Once only known to few, the pristine beauty of Rai, a complex of caves in south-central Vietnam, has recently earned it a top-spot as an emerging destination for young Vietnamese travelers.
The complex, located in Ninh Thuan Province’s Nui Chua National Park, has been dubbed a ‘stone park’ by Vietnamese travelers for its towering boulders and shallow caves.
The name Rai, which means otter in English, comes from the small caves shaped by overlapping blocks of stone that once were home to otters in the region.
The complex is also home to dozens of ancient stones, rock formations, and big coral reefs, creating a natural park for tourists to explore.
With minimal diving equipment, tourists can enjoy the beauty of the colorful coral under the blue ocean water.
Nui Chua National Park also has great lookout points for visitors to catch both the sunrise and sunset.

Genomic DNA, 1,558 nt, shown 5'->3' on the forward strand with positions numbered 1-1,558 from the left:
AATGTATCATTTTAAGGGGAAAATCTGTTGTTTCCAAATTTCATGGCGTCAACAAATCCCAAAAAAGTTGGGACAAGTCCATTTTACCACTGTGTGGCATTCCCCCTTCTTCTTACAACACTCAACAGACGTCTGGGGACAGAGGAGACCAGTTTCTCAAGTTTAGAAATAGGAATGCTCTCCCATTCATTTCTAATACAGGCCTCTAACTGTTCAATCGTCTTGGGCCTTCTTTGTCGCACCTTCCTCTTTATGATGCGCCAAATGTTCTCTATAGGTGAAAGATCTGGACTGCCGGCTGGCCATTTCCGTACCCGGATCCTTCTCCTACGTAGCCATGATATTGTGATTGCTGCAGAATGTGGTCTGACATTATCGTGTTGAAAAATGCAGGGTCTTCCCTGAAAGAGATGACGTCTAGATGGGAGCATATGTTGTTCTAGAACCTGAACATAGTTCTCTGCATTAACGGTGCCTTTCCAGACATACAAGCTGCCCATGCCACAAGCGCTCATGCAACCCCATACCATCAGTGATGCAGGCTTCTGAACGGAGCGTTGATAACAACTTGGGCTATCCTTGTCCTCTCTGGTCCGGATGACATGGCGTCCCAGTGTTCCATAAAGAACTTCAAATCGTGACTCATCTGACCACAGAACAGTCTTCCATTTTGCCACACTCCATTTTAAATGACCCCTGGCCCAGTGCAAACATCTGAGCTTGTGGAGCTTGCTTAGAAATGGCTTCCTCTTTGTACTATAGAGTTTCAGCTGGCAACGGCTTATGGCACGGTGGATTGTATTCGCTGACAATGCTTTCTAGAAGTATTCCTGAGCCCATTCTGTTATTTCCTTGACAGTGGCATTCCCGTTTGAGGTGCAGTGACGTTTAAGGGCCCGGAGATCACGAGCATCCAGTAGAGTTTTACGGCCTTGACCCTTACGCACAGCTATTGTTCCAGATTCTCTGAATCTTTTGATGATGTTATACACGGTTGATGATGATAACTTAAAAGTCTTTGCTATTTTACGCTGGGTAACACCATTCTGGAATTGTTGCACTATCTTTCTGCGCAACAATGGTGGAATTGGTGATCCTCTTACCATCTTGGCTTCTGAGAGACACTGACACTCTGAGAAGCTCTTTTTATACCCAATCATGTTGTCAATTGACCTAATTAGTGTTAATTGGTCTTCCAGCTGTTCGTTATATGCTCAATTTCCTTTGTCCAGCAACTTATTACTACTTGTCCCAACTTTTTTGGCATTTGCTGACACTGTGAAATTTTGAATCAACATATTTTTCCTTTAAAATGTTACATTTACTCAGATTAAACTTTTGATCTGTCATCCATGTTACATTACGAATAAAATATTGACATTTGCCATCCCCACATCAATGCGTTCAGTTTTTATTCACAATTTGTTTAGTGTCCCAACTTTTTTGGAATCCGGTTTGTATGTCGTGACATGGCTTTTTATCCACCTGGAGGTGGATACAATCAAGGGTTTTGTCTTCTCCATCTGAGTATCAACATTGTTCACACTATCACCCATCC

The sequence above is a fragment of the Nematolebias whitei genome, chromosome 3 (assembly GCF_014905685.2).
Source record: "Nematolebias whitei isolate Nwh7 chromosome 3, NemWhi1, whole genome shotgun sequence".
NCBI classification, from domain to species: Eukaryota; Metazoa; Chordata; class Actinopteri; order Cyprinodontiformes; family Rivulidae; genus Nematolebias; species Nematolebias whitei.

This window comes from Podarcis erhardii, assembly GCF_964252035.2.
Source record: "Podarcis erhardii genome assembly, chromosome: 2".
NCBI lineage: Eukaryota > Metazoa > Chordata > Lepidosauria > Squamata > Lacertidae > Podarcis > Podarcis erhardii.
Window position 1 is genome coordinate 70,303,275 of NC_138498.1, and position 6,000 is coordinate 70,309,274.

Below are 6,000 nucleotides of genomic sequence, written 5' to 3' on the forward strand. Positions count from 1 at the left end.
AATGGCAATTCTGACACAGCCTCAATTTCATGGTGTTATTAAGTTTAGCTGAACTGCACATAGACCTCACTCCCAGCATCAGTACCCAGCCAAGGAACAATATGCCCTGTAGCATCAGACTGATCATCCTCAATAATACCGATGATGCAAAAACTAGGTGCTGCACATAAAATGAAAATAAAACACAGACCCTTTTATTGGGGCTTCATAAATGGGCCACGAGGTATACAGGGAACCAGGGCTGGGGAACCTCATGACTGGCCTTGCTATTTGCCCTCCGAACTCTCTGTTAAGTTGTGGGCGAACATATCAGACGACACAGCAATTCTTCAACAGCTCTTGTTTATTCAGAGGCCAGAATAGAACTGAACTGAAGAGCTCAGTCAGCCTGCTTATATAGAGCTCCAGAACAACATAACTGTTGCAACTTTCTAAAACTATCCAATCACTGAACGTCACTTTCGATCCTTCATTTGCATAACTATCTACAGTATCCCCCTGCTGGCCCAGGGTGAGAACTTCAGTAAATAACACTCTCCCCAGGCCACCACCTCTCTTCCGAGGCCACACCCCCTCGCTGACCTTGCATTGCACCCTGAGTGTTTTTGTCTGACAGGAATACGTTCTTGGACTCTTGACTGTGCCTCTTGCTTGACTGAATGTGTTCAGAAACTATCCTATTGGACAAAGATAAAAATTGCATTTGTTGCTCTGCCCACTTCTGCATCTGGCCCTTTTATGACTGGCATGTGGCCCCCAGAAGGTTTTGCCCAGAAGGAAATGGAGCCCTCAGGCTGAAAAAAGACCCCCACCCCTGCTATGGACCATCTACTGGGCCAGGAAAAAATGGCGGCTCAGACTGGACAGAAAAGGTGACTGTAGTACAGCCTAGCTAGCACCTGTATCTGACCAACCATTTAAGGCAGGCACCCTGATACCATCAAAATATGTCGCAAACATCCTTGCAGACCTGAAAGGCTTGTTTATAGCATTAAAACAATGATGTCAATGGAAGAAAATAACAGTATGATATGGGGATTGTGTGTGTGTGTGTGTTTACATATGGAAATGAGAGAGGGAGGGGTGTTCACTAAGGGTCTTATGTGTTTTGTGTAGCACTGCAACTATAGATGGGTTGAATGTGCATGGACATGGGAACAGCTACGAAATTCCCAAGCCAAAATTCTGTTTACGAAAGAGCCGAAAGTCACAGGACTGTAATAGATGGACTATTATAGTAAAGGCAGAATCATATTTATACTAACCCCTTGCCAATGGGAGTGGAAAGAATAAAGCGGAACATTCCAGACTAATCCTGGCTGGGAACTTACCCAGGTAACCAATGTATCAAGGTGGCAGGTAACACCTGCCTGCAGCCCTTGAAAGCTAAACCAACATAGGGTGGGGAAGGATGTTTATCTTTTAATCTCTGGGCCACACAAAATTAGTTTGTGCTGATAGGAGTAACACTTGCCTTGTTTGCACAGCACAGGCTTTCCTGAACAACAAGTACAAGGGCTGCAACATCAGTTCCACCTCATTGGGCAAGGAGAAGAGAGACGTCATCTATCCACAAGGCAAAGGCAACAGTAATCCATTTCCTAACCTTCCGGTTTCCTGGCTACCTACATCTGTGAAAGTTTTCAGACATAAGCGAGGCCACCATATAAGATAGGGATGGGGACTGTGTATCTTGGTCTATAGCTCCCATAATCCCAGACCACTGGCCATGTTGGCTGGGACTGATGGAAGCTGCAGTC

Hiking, camping, and tours that involve watching turtles lay eggs help make this park a promising location for those looking for a relaxing vacation.
The small caves are shaped by overlapping blocks of stone. Photo: Tuoi Tre
A road leading to Rai Cave. Photo: Tuoi Tre
Tourists climb over sharp stones. Photo: Tuoi Tre
A small wooden bridge in Nui Chua National Park. Photo: Tuoi Tre
Unique stone surfaces cover the landscape. Photo: Tuoi Tre
A tourist watches salt crystallized in a rut. Photo: Tuoi Tre
A group of tourists walk on the beach. Photo: Tuoi Tre
A heart-shaped water niche. Photo: Tuoi Tre
Waves kissing the shore. Photo: Tuoi Tre
A nature ‘pool’. Photo: Tuoi Tre
A man fishing in the park. Photo: Tuoi Tre
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